LONELY VOICE #18: Kafka the Dad (Part Three of Five Stray Thoughts on Kafka)


In an essay called “The I Without a Self,” W.H. Auden tells us about a rumor “which if true might have occurred in a Kafka story.” That is that Kafka, without knowing it, fathered a child. Kafka’s son, according to the rumor, died in 1921 at the age of seven. Auden further writes, “The story cannot be verified because the mother was arrested by Germans in 1944 and never heard from again.”

Let’s say for the purpose of the Lonely Voice (Purpose? Wait, this column has a purpose?) that the rumor is true. Let’s say that the man who knew so much, so uncomfortably much about father love and father unlove (see “The Judgment,” See “The Metamorphosis”) was a father himself. But he doesn’t know it. At least he doesn’t know it factually – but somewhere inside his tattered soul he does feel that someone related to him is out there walking around in the world and he finds himself at the end of the first decade of the last century in a crowded, morning tram and he spots a boy, an ordinary boy. An ordinary little boy with something oddly familiar about him. A round head, thick eyebrows, the eyes, yes, something too wide about the boy’s eyes. He stares at the boy and the boy stares back. Or the boy seems too anyway. But really he’s only gazing at just another man in a suit, in a hat, on this crowded tram. And but for the giveaway eyes, he’s a fat cheeked healthy boy with not an ounce of curiosity and, most amazingly, no consecrated halo of loneliness. A miracle, farewell burden of inheritance, hasta luego sins of the father. He fights the urge to howl out loud. What’s your name, kid? I’m your dad. Call me Franz. You’ll never see me again. I’ll fade away from this morning like the ghost I’ve always been. He looks at the boy’s feet. They aren’t small, aren’t big. They are blessed average-sized feet and he thinks of them withdrawing from battered shoes at the end of a day like today and what it might be like to cradle them in his sweaty, alone hands.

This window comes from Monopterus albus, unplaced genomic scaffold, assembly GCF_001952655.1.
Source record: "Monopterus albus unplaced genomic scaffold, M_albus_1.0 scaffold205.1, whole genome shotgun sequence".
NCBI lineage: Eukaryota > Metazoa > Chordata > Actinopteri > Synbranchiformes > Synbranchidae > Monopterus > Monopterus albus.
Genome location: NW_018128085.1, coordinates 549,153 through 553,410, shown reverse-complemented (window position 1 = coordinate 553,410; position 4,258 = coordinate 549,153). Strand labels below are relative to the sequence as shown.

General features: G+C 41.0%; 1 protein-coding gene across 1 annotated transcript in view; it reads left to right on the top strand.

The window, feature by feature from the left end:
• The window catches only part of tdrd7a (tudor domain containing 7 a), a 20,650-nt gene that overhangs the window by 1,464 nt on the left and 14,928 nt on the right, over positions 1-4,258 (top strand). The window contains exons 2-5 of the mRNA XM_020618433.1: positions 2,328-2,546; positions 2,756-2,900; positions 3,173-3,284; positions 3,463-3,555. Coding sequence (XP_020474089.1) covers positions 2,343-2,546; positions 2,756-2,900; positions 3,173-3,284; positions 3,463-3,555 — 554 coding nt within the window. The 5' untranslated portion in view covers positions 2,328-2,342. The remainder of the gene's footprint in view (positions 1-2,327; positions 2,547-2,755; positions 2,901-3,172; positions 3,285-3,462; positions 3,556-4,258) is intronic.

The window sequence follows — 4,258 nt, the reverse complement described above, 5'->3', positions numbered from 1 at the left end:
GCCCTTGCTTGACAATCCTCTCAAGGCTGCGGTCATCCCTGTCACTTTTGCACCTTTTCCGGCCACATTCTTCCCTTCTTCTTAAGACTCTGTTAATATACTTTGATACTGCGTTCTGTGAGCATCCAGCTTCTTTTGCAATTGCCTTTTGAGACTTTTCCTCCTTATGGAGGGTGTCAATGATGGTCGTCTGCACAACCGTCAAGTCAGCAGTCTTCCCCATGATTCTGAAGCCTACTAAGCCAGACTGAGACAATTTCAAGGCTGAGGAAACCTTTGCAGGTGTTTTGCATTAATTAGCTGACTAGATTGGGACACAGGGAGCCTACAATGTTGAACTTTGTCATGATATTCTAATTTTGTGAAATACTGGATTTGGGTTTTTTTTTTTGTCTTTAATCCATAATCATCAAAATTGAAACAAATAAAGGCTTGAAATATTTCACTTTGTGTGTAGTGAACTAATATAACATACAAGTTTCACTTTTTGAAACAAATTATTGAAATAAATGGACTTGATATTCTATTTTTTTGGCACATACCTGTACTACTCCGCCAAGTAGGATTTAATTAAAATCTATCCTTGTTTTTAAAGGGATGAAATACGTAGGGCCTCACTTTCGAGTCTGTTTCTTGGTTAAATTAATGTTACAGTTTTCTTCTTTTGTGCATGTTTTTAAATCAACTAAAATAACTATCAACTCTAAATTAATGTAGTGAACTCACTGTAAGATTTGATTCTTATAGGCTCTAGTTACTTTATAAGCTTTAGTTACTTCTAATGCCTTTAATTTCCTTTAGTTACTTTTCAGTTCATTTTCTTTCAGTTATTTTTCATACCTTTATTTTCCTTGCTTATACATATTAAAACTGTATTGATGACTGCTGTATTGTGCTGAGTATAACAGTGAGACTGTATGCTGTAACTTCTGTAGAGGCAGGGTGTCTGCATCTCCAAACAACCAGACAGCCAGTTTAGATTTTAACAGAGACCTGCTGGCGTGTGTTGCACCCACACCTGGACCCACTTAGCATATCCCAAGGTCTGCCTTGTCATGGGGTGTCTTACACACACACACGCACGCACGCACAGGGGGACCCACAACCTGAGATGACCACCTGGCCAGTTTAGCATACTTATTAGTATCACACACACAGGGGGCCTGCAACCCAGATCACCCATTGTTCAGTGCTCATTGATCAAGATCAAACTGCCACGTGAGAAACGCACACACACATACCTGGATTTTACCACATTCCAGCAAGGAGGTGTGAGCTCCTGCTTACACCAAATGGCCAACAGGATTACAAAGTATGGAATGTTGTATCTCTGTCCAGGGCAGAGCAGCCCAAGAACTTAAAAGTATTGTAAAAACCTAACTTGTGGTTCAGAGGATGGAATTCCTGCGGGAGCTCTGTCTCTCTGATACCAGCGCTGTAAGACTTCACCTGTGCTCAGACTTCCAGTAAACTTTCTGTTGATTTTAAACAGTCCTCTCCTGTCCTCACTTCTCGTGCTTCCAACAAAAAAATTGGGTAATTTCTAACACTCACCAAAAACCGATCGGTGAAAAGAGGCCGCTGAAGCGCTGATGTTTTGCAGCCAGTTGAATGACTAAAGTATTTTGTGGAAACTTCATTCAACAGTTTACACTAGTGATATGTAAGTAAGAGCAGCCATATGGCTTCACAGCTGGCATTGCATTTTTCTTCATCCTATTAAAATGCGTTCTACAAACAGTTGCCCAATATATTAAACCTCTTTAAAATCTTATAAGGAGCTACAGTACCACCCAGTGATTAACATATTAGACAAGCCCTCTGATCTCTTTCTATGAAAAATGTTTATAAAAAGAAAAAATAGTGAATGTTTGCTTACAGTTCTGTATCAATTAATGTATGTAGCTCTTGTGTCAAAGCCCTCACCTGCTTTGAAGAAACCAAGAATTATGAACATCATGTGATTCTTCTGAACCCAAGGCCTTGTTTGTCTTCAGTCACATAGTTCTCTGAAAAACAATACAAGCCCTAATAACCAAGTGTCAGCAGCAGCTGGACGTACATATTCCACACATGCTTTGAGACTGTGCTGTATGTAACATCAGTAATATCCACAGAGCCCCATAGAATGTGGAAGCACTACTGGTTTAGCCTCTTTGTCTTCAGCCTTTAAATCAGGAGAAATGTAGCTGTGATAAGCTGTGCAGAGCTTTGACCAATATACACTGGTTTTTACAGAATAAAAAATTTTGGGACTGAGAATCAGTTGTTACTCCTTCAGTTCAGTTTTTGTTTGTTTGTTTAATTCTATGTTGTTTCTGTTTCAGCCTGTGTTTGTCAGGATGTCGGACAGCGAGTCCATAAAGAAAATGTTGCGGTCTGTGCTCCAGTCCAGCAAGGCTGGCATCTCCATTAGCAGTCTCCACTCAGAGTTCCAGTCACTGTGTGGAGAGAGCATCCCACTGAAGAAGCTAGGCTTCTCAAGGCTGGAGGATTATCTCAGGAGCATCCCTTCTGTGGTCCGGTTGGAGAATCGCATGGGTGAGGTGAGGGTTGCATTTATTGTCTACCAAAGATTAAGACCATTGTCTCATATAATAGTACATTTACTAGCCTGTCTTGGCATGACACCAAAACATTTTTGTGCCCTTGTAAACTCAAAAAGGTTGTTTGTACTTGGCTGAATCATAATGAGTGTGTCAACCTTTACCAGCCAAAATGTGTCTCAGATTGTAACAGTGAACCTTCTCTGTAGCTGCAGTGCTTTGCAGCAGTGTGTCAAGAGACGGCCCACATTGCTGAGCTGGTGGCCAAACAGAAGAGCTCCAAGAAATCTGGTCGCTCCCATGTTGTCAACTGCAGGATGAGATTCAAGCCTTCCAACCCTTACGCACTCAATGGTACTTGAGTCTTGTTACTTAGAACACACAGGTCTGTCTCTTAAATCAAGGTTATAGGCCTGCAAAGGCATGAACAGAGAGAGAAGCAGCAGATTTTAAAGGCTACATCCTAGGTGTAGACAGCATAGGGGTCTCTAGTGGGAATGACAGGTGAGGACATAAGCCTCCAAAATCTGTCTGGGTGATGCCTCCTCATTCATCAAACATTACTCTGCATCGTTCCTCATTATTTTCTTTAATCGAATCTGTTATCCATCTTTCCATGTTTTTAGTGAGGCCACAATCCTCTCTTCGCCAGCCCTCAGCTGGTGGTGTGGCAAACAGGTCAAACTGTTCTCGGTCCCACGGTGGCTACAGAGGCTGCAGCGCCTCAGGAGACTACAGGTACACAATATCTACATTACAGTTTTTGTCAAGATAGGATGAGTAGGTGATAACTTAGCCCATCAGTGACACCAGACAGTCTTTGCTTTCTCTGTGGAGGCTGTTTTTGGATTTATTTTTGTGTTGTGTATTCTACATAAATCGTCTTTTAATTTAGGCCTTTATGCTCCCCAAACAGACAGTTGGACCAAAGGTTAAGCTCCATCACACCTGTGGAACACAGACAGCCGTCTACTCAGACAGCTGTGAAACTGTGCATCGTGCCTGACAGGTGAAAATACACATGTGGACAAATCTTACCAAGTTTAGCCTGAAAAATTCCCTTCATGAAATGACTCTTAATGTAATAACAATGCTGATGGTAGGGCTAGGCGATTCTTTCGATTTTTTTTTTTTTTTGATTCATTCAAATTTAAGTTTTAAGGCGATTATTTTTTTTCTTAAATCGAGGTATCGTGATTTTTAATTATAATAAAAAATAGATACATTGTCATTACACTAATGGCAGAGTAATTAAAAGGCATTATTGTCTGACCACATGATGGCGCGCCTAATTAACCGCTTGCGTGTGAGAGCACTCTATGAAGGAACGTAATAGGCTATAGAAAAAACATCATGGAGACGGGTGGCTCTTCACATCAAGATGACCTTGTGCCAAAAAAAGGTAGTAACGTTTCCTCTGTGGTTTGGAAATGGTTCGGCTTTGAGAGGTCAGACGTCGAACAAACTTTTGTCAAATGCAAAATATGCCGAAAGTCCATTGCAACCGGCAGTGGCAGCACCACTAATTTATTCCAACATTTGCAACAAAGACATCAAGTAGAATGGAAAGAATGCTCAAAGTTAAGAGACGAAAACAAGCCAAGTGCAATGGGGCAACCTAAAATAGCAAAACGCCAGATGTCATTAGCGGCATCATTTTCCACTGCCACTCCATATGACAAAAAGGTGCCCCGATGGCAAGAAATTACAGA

Peter Orner is the author of two novels, two story collections (Little, Brown), and the editor of two oral histories (Voice of Witness/ McSweeney's/ Verso). His latest book is Am I Alone Here?, an essay collection published in November, 2016 by Catapult with illustrations by Eric Orner. A new book of oral history set in Port-au-Prince, Haiti, and co-edited with Dr. Evan Lyon, will be published by Voice of Witness/ Verso, in January, 2017. Peter Orner currently teaches at the Warren Wilson MFA Program for Writers as well as at San Francisco State University where he is currently chair of the Creative Writing Department. More from this author →